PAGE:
How to identify aphids
Aphids are tiny, so keep a close eye on the plant. They are easy to overlook until there are a lot of them, at which point they are harder to deal with than if you caught it early.
What to do about aphids
Spray the plant with neem oil. Neem oil is a natural oil that essentially coats the plant and makes it unattractive to aphids. A long-term solution is to grow plants such as asparagus that attract ladybugs and other beneficial insects to your garden that will eat the aphids.
Whiteflies are essentially just some tiny, white insects (i know, not a very creative name) that climb all over your basil. They can multiply quickly, so keep an eye out for them.
How to identify whiteflies
Whiteflies are small but not so hard to see when they crawl all over a basil plant, so just keep an eye on your plant to make sure there are none of them.
What to do about whiteflies
Spray your plant with neem oil to create a coating layer that makes the plant unattractive to whiteflies. You can also plant asparagus and other plants that will attract helpful insects, such as ladybugs that help keep the whiteflies away.
10. Flea Beetles
Flea beetles are small, black beetles that can move quickly around a basil plant and will feast on leaves. At first, they will just make small holes in some leaves, but if the problem spreads too much, the beetles will eat entire leaves and potentially whole parts of the plant.
How to identify flea beetles
Flea beetles are tiny, but their black color makes them stand out from the green leaves on basil, so they are pretty easy to see. Just keep an eye out for them.
What to do about flea beetles
Dust your basil plant with plain talcum powder to get rid of flea beetles. It is also a good idea to remove any unnecessary weeds around your basil plant to reduce the number of food sources for the beetles.
11. Spider Mites
Spider mites look like tiny red spider-like insects. They are super hard to notice if you are not looking specifically for them because they are so small, but luckily their red color stands out from the green basil leaves, which makes it a bit easier.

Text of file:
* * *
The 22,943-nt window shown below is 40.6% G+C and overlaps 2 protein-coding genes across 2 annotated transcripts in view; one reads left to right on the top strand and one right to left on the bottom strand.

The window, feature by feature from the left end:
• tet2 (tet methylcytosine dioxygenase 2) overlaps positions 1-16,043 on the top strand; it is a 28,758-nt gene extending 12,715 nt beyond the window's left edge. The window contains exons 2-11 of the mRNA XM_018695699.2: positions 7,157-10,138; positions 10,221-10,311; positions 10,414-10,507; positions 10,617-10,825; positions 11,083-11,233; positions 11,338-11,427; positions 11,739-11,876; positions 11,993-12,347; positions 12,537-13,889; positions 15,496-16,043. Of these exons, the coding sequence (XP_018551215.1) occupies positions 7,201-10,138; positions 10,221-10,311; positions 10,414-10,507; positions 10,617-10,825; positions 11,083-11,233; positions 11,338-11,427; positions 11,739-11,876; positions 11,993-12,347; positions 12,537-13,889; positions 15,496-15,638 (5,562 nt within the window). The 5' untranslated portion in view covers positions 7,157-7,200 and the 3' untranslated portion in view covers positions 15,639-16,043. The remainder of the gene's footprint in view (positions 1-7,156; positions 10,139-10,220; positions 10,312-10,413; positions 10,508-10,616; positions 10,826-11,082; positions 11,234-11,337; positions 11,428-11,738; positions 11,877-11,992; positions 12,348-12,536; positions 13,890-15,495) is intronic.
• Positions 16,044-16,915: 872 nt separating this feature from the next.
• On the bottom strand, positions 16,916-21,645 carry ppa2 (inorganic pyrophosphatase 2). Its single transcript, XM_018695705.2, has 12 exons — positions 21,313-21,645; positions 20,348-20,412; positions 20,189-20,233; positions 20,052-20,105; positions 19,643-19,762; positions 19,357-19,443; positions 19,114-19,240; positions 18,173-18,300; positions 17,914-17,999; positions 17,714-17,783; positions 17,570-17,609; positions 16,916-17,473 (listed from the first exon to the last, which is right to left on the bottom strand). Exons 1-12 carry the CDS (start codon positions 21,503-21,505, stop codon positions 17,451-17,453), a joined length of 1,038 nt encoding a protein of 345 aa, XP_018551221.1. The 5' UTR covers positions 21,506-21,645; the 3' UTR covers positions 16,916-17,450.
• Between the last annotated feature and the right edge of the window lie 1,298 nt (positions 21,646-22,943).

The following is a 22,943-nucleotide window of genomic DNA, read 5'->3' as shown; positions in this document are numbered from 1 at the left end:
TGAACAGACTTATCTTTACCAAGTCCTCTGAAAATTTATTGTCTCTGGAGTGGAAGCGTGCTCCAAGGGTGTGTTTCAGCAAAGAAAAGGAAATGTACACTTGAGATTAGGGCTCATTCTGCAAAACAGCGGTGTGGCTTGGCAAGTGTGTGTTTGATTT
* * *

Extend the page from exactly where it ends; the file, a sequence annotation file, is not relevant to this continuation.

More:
How to identify spider mites
Look closely at your basil plant once in a while. Spider mites are tiny and can be hard to see.
What to do about spider mites
Fill a spray bottle with water, add a few drops of essential oils from rosemary, and spray the solution all over your plant. A longer-term solution to getting rid of spider mites on basil is with ladybugs, lacewings, and other beneficial insects that eat them.
12. Japanese Beetles
Japanese beetles are about ½ inch (1.25 cm) long and have a shiny, metallic green and brown color. They feed on green leaves and are especially happy to eat basil.
How to identify Japanese beetles
Japanese beetles are large enough to easily see with the naked eye. They are about ½ inch (1.25 cm) long and have a shiny brown and green color.
What to do about Japanese beetles
Spray your basil plant thoroughly with neem oil once a week until the Japanese beetles are gone. Another strategy is to use a plant cover to create a physical barrier for the beetles, but make sure the plants have room to grow and still get sunlight.
Read My Complete Guide to Growing and Caring for Basil
I have written a thorough guide where I cover all parts of growing your own basil including choosing a variety, sowing the seeds, the best growing conditions, pruning, propagation, harvesting, storing, solving various problems, and a lot more. You can find the article on this link.